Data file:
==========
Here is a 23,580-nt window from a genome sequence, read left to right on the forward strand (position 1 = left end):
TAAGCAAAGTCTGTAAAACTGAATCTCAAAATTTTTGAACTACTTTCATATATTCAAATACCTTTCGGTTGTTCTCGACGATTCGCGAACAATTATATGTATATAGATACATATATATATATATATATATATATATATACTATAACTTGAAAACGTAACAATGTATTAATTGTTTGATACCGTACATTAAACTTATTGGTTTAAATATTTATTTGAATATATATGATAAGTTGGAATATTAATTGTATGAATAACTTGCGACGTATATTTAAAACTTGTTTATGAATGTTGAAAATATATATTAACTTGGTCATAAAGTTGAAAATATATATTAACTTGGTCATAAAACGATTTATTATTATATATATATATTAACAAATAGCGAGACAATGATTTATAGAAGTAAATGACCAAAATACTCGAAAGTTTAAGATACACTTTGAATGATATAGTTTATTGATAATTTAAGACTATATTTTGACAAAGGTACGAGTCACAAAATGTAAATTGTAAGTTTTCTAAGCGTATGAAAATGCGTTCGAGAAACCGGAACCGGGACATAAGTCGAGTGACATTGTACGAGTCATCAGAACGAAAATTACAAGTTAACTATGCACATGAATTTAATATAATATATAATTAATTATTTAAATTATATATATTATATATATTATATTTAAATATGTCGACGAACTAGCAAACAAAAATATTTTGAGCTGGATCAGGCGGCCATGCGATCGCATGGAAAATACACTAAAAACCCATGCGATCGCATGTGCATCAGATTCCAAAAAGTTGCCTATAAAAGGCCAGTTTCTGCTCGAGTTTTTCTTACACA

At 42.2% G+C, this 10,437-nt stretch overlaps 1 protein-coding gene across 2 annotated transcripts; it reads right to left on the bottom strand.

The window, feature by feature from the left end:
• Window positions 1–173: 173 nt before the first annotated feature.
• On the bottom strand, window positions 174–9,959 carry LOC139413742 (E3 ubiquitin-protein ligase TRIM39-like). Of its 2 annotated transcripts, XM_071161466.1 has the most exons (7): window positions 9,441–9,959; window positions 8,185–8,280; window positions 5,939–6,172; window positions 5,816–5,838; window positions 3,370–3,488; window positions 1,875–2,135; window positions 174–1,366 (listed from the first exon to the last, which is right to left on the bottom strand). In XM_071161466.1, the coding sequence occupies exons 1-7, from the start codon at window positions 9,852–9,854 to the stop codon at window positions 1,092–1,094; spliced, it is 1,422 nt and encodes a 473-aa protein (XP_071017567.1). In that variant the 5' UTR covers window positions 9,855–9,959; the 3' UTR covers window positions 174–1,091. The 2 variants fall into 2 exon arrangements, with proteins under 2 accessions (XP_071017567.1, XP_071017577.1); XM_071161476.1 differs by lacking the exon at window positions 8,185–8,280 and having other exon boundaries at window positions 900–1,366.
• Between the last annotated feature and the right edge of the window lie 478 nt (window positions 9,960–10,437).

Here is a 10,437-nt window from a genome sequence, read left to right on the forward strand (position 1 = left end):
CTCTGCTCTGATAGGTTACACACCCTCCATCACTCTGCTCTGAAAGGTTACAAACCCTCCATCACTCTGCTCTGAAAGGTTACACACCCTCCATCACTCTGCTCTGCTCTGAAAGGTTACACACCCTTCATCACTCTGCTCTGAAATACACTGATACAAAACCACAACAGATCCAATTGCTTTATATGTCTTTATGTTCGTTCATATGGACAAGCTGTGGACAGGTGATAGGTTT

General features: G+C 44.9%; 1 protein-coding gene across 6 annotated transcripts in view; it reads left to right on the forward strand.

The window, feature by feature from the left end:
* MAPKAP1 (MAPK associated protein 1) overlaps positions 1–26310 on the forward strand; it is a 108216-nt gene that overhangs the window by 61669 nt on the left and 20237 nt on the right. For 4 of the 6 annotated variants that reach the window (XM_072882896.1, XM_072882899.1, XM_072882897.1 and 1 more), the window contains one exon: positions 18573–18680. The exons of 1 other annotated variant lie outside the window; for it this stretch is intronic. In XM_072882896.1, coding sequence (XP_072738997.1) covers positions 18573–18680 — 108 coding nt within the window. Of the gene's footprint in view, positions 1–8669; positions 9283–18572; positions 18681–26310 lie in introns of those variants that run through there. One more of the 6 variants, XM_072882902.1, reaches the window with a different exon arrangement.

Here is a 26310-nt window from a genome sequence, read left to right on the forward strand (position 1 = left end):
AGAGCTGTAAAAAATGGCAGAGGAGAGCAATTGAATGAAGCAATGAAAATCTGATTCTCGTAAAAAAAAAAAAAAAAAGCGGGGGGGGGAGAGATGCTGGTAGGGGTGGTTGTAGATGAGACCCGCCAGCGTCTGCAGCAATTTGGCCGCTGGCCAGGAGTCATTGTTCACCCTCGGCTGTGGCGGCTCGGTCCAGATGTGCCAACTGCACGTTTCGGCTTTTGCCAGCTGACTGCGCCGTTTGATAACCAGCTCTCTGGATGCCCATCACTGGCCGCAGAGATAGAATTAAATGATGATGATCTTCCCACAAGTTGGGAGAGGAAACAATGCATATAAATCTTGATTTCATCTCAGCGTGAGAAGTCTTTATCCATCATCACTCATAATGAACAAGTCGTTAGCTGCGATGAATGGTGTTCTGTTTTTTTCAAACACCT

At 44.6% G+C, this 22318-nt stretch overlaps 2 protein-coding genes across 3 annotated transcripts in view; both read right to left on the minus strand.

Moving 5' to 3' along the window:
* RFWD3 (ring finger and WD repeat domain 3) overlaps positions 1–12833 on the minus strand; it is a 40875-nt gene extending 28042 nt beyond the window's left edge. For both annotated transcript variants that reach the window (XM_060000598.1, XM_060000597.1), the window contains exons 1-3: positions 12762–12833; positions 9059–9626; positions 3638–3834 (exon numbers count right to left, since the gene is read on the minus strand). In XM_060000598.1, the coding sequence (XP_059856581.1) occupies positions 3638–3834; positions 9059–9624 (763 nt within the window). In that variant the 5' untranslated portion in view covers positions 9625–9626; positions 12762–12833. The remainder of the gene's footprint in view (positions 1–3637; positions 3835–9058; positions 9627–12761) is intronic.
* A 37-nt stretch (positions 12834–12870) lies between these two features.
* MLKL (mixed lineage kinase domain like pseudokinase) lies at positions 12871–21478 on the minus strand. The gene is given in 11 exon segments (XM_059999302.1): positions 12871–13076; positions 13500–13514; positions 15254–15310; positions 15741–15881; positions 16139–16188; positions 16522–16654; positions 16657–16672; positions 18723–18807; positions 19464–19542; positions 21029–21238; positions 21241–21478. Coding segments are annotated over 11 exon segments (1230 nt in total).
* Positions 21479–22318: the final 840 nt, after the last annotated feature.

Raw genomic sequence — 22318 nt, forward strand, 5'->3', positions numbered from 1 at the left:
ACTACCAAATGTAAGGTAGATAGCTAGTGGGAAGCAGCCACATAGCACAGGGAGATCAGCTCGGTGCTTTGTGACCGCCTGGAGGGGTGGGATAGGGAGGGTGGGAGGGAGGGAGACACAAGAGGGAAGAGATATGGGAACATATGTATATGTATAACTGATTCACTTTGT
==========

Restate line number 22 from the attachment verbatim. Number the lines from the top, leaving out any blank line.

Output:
ACTACCAAATGTAAGGTAGATAGCTAGTGGGAAGCAGCCACATAGCACAGGGAGATCAGCTCGGTGCTTTGTGACCGCCTGGAGGGGTGGGATAGGGAGGGTGGGAGGGAGGGAGACACAAGAGGGAAGAGATATGGGAACATATGTATATGTATAACTGATTCACTTTGT